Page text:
At a panel discussing the recent legislation regarding transgender rights in North Carolina, eight speakers were posed the simple question, “Who agrees with House Bill 2?”
The answer was an overwhelming silence, complimented with nervous looks around the room, and panel members awkwardly anticipating the silence to be broken.
The cause of the tension is the recent law signed by Governor Pat McCrory, requiring that all state entities provide single-sex bathrooms based on biological sex. This overides local governments’ existing legislation.
Critics have deemed HB2 as one of the most discriminatory laws for the LGBTQ community to ever pass through a state legislature, while those in favor argue it keeps women safe from males in their bathroom.
The discussion panel titled “Beyond Bathrooms” was made up of Wake Forest professors, student activists and faculty members who brought unique knowledge to discuss, speaking in opposition of HB2.
Tanya Jachimiak, the first full-time Title IX coordinator for Wake Forest, was the second panelist to speak. Her knowledge focuses on the intersection between Title IX and HB2.
“HB2 actually would not apply to Wake Forest regarding bathroom and discrimination provisions because we do not fall in the executive branch,” Jachimiak said.
The law only directly applies to public institutions, which does not include Wake Forest, a private university. However, the negative implications of the law still reach the community in a very explicit way.
Dani Benitez, a student activist and a speaker on the panel, is a member of the transgender community who sees the direct impact on the larger population beyond Wake Forest.
“Of all the trans-youth in North Carolina, many of them are thinking about suicide just hearing that their bodies are wrong or are something to be disgusted about,” Benitez said. “Forty-one percent of transgender people attempt suicide [during their lifetime.]”
City councils in large cities such as Charlotte and Durham have already passed resolutions opposing the bill. Such methods begin the larger movement toward statewide rejection.
Marianne Magiuka, another member of the panel, is the director of democratic engagement and justice for the Pro Humanitate Institute. Her work focuses on fulfilling civic duty and getting involved in the democratic process to truly incite change in the community.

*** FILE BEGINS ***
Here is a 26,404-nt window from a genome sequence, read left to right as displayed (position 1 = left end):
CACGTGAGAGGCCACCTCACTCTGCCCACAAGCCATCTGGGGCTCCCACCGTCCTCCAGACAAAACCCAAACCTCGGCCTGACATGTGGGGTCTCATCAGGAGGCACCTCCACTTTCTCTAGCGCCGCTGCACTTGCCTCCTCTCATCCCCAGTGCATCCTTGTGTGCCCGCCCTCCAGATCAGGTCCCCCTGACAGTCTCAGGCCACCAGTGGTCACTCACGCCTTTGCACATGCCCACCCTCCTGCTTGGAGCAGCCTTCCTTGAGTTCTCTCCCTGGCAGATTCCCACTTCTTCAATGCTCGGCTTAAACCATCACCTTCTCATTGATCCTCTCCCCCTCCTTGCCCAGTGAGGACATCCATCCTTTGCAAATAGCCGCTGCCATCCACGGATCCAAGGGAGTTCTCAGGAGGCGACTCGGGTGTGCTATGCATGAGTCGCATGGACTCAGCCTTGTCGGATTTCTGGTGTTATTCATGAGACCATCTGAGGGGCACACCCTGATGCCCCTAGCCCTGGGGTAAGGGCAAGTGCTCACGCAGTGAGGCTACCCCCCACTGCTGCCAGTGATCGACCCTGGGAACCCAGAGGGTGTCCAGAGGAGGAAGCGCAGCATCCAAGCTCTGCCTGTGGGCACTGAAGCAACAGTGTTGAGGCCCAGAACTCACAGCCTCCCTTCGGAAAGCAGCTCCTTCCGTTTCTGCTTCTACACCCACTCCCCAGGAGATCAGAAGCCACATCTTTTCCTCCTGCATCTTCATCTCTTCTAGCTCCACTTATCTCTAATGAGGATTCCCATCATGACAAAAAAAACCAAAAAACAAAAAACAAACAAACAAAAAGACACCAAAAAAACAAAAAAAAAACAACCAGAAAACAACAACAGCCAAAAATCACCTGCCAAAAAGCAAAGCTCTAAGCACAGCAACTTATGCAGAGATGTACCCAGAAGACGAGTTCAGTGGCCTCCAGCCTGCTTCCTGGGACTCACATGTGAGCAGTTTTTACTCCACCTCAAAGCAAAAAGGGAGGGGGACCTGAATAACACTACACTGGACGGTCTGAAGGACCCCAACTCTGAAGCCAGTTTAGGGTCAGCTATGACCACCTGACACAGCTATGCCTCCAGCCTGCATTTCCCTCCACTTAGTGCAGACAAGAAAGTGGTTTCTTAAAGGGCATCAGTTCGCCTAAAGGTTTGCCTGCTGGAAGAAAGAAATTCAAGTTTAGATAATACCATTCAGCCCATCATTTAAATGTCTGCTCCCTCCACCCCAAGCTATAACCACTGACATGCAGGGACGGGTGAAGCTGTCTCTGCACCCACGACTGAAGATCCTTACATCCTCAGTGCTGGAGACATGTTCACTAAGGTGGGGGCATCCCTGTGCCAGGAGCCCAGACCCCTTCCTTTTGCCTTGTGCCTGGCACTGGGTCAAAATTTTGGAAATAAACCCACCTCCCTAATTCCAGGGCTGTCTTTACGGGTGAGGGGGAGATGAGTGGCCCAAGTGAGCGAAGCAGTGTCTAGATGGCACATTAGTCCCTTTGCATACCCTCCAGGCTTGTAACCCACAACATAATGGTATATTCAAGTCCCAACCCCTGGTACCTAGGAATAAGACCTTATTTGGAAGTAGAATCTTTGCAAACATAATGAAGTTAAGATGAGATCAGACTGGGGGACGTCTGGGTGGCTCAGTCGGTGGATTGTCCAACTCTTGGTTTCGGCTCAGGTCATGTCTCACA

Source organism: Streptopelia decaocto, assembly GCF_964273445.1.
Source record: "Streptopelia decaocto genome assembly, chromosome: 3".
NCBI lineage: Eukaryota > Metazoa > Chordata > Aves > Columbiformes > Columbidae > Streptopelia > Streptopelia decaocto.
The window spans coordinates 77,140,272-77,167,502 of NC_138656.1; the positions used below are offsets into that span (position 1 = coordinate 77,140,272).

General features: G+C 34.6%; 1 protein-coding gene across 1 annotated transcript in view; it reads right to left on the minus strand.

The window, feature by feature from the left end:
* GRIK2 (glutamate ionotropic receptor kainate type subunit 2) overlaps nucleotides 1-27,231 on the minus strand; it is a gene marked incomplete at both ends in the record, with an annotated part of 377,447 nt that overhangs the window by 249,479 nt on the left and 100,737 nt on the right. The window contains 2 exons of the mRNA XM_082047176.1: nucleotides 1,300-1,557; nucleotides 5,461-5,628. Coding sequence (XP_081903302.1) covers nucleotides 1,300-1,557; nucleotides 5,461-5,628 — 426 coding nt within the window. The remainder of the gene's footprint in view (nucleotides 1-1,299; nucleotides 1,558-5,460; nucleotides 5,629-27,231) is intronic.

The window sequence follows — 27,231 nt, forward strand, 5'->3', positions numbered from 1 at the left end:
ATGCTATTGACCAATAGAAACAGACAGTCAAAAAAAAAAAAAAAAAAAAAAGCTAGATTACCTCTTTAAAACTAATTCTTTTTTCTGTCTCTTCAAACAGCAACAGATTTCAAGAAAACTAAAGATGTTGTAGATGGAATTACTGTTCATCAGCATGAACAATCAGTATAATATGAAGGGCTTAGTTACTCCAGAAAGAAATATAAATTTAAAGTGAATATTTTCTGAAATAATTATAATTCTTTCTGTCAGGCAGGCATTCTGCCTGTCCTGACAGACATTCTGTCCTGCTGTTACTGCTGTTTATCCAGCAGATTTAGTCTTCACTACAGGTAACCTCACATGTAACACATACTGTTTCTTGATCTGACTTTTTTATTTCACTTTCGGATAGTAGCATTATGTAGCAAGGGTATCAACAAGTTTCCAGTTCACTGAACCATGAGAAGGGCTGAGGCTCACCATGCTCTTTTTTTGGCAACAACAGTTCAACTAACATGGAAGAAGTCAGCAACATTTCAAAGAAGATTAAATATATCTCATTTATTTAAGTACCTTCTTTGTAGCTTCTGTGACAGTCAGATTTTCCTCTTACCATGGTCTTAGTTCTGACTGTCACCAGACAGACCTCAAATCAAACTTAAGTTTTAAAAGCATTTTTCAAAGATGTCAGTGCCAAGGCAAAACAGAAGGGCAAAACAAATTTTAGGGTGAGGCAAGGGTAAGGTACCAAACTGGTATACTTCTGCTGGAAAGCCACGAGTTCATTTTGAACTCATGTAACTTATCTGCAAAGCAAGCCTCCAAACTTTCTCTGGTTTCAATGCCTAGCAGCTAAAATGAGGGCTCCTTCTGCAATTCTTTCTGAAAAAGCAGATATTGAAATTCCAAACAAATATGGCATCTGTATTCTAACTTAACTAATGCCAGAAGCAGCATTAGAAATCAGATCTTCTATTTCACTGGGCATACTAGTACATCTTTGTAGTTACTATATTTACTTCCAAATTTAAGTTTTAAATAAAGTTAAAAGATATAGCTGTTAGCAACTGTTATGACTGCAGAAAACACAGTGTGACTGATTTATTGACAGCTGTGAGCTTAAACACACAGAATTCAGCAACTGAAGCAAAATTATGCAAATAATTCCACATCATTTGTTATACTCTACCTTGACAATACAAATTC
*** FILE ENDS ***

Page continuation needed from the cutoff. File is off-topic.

“I think more long term, it goes beyond just voting,” she said. “I was really disheartened to see that many of the representatives supporting HB2 are running unopposed. I think there’s a question that goes beyond voting that really requires people to run for office and support campaigns they believe in.”
However, activist mobilization through voting is not the only solution posed when discussing opposition to HB2.
“If there is a right at state, if people aren’t being treated the right way under a law, the court has ruled it’s not rational to target this group,” said Katy Harriger, a professor in the department of politics and international affairs who specializes in constitutional law and democratic engagement. “The question is not whether the majority wants it, the question is if there is a constitutional right to support it.”
The discussion on opposing HB2 centers around either enacting legal change or actively mobilizing and becoming involved. Students at Wake Forest share similar opinions opposing the bill.
“I’m gay, first of all, and my opinion on HB2 before the panel was that it is absolutely horrendous,” said newly elected student body president, Jordan Monaghan. “I think there are a lot of elements of HB2 that go beyond the exclusively LGBTQ community that are important to know about.”
The element he describes is the new statewide anti-discrimination policy based on “race, religion, color, origin, age, biological sex or handicap,” according to the law. This anti-discrimination policy explicitly excludes protections based on sexual orientation or gender identity.
Another student, freshman Erica Jordan, embraces the idea of activist mobilization as she went to the Winston-Salem city council to incite change.
“I thought this was a good way to get more clarity on the bill,” Monaghan said. “In the media people focus on the bathroom aspect of it, but it can be applied to other people.”
Although the entire panel and audience clearly opposed HB2 and no voices were heard in favor of the legislation, the panel was still a space for discussion and activism. Richard Caban-Cubero, another student activist and an assistant in the LGBTQ center, found hope in the panel.
“This conversation is fruitful because we are reminding everyone about the humanity of transgender people, because we want to protect each other and those people whose humanity is being directly attacked,” he said.